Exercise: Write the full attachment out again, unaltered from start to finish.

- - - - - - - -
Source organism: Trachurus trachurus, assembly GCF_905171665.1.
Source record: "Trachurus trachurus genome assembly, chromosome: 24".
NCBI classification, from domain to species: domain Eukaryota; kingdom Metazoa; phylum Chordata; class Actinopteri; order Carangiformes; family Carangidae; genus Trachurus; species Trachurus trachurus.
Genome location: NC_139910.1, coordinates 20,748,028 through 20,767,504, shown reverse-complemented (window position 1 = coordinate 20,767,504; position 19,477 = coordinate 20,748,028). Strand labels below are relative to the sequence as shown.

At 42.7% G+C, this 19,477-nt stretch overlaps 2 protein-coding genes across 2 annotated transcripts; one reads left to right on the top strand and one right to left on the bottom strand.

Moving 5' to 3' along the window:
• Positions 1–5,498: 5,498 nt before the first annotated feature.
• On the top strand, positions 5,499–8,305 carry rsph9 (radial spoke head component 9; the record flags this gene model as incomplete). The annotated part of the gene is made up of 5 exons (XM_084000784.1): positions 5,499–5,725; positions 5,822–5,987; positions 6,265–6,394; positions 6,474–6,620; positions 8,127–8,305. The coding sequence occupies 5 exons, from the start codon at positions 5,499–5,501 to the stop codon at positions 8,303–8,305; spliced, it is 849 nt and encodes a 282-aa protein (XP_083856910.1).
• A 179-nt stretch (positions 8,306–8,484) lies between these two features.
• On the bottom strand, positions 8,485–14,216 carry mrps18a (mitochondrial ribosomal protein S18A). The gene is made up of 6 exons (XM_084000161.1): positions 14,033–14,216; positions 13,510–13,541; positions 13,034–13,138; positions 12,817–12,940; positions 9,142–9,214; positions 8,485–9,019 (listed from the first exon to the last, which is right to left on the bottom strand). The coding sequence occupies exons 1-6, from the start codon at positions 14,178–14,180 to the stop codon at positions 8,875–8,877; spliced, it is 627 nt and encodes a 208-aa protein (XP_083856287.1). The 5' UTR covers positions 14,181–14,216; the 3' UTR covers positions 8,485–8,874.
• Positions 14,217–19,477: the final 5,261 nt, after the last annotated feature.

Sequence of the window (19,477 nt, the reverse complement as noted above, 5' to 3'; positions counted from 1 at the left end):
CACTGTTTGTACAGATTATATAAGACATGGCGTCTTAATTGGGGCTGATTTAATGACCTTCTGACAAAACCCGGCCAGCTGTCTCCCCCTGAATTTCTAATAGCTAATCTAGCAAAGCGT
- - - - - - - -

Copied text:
Source organism: Trachurus trachurus, assembly GCF_905171665.1.
Source record: "Trachurus trachurus genome assembly, chromosome: 24".
NCBI classification, from domain to species: domain Eukaryota; kingdom Metazoa; phylum Chordata; class Actinopteri; order Carangiformes; family Carangidae; genus Trachurus; species Trachurus trachurus.
Genome location: NC_139910.1, coordinates 20,748,028 through 20,767,504, shown reverse-complemented (window position 1 = coordinate 20,767,504; position 19,477 = coordinate 20,748,028). Strand labels below are relative to the sequence as shown.

At 42.7% G+C, this 19,477-nt stretch overlaps 2 protein-coding genes across 2 annotated transcripts; one reads left to right on the top strand and one right to left on the bottom strand.

Moving 5' to 3' along the window:
• Positions 1–5,498: 5,498 nt before the first annotated feature.
• On the top strand, positions 5,499–8,305 carry rsph9 (radial spoke head component 9; the record flags this gene model as incomplete). The annotated part of the gene is made up of 5 exons (XM_084000784.1): positions 5,499–5,725; positions 5,822–5,987; positions 6,265–6,394; positions 6,474–6,620; positions 8,127–8,305. The coding sequence occupies 5 exons, from the start codon at positions 5,499–5,501 to the stop codon at positions 8,303–8,305; spliced, it is 849 nt and encodes a 282-aa protein (XP_083856910.1).
• A 179-nt stretch (positions 8,306–8,484) lies between these two features.
• On the bottom strand, positions 8,485–14,216 carry mrps18a (mitochondrial ribosomal protein S18A). The gene is made up of 6 exons (XM_084000161.1): positions 14,033–14,216; positions 13,510–13,541; positions 13,034–13,138; positions 12,817–12,940; positions 9,142–9,214; positions 8,485–9,019 (listed from the first exon to the last, which is right to left on the bottom strand). The coding sequence occupies exons 1-6, from the start codon at positions 14,178–14,180 to the stop codon at positions 8,875–8,877; spliced, it is 627 nt and encodes a 208-aa protein (XP_083856287.1). The 5' UTR covers positions 14,181–14,216; the 3' UTR covers positions 8,485–8,874.
• Positions 14,217–19,477: the final 5,261 nt, after the last annotated feature.

Sequence of the window (19,477 nt, the reverse complement as noted above, 5' to 3'; positions counted from 1 at the left end):
CACTGTTTGTACAGATTATATAAGACATGGCGTCTTAATTGGGGCTGATTTAATGACCTTCTGACAAAACCCGGCCAGCTGTCTCCCCCTGAATTTCTAATAGCTAATCTAGCAAAGCGT